• Break the Haughty: The Selkath from Knights of the Old Republic suffer this greatly. Neither the Sith or the Republic wanted to attack Manaan because it was the planet which provided Kolto, the best healing agent of the time, and the Selkath abused that to make neutrality laws and had no problem imprisoning people from both sides who broke those laws. Fast forward to the discovery of Bacta, a far more effective healing agent than Kolto and Manaan suddenly crawls to the Republic to join and retain a strong economy. Manaan was denied and later was conquered by the Sith, who made the Selkath their slaves.
  • Breather Episode: The Millenium Falcon novel, which interrupts the very dark Legacy of the Force series. Also counts as Lighter and Softer.
  • Broad Strokes: Star Wars really is the poster child for how this trope works. The franchise as a whole publishing company for the books fans of the Expanded Universe consider just about everything in the Expanded Universe canon in some way. See this article in Wookieepedia for how it all works. It basically boils down to a seniority: Movies > Television > Newer Material > Older Material (Subject to be ignored) > Non-Canon (What-If stories, game mechanics, and LEGO Star Wars).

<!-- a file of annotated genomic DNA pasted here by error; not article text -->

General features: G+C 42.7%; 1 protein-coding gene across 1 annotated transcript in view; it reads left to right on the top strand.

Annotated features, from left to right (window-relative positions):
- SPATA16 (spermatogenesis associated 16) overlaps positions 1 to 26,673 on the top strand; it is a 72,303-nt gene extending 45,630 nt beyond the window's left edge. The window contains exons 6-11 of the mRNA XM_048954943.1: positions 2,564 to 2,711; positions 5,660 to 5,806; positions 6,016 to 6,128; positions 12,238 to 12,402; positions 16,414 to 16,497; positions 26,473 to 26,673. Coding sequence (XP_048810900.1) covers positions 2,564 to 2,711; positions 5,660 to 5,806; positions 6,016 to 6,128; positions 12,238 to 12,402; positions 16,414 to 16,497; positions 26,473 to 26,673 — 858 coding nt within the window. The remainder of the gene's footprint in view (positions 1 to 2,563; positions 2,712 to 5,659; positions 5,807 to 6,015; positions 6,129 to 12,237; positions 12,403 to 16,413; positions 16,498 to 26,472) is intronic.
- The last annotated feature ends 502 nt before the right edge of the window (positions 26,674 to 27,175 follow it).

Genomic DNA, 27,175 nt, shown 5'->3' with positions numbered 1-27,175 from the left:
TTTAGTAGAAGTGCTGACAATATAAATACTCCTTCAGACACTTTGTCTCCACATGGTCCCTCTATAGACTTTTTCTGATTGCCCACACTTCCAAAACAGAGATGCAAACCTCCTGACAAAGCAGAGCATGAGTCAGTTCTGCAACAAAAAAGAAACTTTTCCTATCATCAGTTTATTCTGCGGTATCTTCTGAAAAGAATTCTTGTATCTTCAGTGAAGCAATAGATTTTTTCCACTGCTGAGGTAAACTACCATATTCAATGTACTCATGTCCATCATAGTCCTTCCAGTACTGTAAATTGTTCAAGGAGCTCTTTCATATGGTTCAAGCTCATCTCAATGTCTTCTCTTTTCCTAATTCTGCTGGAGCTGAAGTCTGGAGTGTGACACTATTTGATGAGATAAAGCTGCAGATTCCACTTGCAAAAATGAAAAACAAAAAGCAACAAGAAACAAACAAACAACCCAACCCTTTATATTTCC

• Bug War: The Dark Nest Crisis, mainly the Swarm War.
  • Call a Rabbit a "Smeerp": All over the place. In-universe pop music, for example, includes genres such as jizz, jatz and heavy isotope.
  • Card-Carrying Villain: Before some rehabilitative Character Development, many writers had Flanderdized the Empire and its servants into this. Ship names like Tyrant, Eviscerator, and Corrupter reinforce the ethos, as does the infamous phrase "I bid you dark greetings!".
  • Cerebus Syndrome: The 'verse has gone from about the same level of edginess as the original trilogy to Kill 'em All status over time.
  • Chekhov's Boomerang: The Errant Venture, the Maw, Centerpoint Station, Dathomir...If it exists, it will either be completely forgotten about or become a central plot element repeatedly.
  • The Chessmaster: Most common are the heads of a Dark Side faction. A Sith Lord with multiple underlings is almost guaranteed to attempt to be this.
  • Chick Magnet: Of all people, Luke.